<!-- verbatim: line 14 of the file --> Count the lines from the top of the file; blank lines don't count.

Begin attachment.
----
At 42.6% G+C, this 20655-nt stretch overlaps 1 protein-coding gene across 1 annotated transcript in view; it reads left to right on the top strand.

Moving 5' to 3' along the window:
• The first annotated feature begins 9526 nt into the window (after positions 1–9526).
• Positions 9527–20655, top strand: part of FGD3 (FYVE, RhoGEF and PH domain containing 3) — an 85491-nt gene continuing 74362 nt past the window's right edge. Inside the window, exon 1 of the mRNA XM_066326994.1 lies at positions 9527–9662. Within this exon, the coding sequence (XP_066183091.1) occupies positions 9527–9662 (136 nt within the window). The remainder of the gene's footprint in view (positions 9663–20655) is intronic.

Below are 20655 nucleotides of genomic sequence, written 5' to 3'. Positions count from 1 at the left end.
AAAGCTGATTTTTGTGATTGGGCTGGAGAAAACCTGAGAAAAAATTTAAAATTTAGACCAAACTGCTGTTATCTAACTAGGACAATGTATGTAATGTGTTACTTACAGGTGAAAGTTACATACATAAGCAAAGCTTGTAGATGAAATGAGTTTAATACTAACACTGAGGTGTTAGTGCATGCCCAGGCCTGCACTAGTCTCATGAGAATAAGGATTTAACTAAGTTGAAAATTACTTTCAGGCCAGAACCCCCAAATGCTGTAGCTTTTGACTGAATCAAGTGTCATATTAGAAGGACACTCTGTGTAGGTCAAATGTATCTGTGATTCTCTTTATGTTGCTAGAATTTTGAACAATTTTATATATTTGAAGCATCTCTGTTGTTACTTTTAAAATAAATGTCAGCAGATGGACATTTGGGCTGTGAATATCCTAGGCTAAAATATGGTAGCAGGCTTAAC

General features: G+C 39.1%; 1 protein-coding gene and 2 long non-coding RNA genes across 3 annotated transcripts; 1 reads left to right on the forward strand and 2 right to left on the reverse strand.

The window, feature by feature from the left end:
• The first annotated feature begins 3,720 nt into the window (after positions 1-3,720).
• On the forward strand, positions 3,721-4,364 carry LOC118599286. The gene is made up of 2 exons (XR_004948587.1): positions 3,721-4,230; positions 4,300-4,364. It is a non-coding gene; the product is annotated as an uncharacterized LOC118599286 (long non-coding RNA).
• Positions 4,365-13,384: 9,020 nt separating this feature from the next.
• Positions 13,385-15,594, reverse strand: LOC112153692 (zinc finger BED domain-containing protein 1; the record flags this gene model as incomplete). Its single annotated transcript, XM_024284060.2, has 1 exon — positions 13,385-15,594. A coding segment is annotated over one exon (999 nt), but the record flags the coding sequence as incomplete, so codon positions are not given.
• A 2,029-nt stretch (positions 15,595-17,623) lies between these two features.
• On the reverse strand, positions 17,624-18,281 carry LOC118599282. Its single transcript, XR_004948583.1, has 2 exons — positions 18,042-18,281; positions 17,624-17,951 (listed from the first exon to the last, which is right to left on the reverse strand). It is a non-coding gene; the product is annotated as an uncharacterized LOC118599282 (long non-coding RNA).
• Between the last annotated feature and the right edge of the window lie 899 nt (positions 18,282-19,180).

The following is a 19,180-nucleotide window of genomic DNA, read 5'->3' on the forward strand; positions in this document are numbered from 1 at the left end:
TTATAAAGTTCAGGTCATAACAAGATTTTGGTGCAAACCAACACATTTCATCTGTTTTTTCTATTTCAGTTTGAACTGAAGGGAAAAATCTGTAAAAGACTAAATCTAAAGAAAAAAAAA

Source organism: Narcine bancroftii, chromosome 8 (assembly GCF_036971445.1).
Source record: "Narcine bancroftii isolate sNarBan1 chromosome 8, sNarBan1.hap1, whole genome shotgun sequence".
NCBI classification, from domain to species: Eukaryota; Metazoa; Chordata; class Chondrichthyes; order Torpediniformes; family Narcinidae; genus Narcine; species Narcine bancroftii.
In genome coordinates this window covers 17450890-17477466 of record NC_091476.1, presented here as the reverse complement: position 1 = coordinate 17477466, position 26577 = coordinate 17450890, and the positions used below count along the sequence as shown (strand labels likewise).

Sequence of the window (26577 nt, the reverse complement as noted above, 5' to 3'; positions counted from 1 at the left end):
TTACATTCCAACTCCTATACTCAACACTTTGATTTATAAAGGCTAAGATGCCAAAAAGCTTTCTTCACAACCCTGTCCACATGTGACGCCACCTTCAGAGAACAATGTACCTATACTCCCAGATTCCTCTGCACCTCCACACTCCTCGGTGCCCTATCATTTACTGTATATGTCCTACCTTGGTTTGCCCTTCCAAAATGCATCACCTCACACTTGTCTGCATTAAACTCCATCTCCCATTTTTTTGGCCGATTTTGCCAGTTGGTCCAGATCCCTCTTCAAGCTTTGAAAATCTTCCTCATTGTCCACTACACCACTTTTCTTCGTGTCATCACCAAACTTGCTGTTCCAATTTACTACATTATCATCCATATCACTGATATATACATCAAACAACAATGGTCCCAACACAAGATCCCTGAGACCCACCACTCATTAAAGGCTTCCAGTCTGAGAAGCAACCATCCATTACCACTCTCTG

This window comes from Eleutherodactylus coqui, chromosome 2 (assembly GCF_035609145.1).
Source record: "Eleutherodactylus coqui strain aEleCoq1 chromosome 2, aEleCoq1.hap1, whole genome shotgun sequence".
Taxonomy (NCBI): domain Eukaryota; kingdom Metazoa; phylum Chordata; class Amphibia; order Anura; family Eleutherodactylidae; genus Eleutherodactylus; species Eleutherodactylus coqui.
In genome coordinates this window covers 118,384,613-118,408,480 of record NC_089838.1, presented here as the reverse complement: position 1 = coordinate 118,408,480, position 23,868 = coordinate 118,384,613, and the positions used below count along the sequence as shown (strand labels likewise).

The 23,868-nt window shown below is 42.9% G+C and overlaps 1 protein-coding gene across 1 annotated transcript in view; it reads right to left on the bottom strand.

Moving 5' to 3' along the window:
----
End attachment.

• On the reverse strand, positions 17,624-18,281 carry LOC118599282. Its single transcript, XR_004948583.1, has 2 exons — positions 18,042-18,281; positions 17,624-17,951 (listed from the first exon to the last, which is right to left on the reverse strand). It is a non-coding gene; the product is annotated as an uncharacterized LOC118599282 (long non-coding RNA).